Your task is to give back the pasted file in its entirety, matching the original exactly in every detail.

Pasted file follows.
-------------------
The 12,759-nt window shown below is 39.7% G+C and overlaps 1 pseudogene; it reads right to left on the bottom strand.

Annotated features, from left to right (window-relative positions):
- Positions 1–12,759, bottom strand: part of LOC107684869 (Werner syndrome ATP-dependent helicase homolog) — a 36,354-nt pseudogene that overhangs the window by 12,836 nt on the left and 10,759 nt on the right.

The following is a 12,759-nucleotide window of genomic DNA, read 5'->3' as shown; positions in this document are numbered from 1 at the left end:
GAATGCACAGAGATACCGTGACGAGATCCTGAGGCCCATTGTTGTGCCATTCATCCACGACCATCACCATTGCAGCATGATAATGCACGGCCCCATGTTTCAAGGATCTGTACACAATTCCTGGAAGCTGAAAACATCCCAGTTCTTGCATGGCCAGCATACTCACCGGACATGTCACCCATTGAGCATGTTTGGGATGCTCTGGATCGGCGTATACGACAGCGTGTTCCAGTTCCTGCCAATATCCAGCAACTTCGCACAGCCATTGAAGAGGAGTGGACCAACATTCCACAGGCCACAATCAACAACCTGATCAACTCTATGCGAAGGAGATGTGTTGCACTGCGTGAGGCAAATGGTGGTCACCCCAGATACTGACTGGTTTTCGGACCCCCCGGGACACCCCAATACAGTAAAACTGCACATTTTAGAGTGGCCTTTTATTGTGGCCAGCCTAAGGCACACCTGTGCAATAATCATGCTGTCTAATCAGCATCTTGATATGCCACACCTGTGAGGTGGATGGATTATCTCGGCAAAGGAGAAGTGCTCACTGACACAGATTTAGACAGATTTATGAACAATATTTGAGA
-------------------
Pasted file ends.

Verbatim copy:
The 12,759-nt window shown below is 39.7% G+C and overlaps 1 pseudogene; it reads right to left on the bottom strand.

Annotated features, from left to right (window-relative positions):
- Positions 1–12,759, bottom strand: part of LOC107684869 (Werner syndrome ATP-dependent helicase homolog) — a 36,354-nt pseudogene that overhangs the window by 12,836 nt on the left and 10,759 nt on the right.

The following is a 12,759-nucleotide window of genomic DNA, read 5'->3' as shown; positions in this document are numbered from 1 at the left end:
GAATGCACAGAGATACCGTGACGAGATCCTGAGGCCCATTGTTGTGCCATTCATCCACGACCATCACCATTGCAGCATGATAATGCACGGCCCCATGTTTCAAGGATCTGTACACAATTCCTGGAAGCTGAAAACATCCCAGTTCTTGCATGGCCAGCATACTCACCGGACATGTCACCCATTGAGCATGTTTGGGATGCTCTGGATCGGCGTATACGACAGCGTGTTCCAGTTCCTGCCAATATCCAGCAACTTCGCACAGCCATTGAAGAGGAGTGGACCAACATTCCACAGGCCACAATCAACAACCTGATCAACTCTATGCGAAGGAGATGTGTTGCACTGCGTGAGGCAAATGGTGGTCACCCCAGATACTGACTGGTTTTCGGACCCCCCGGGACACCCCAATACAGTAAAACTGCACATTTTAGAGTGGCCTTTTATTGTGGCCAGCCTAAGGCACACCTGTGCAATAATCATGCTGTCTAATCAGCATCTTGATATGCCACACCTGTGAGGTGGATGGATTATCTCGGCAAAGGAGAAGTGCTCACTGACACAGATTTAGACAGATTTATGAACAATATTTGAGA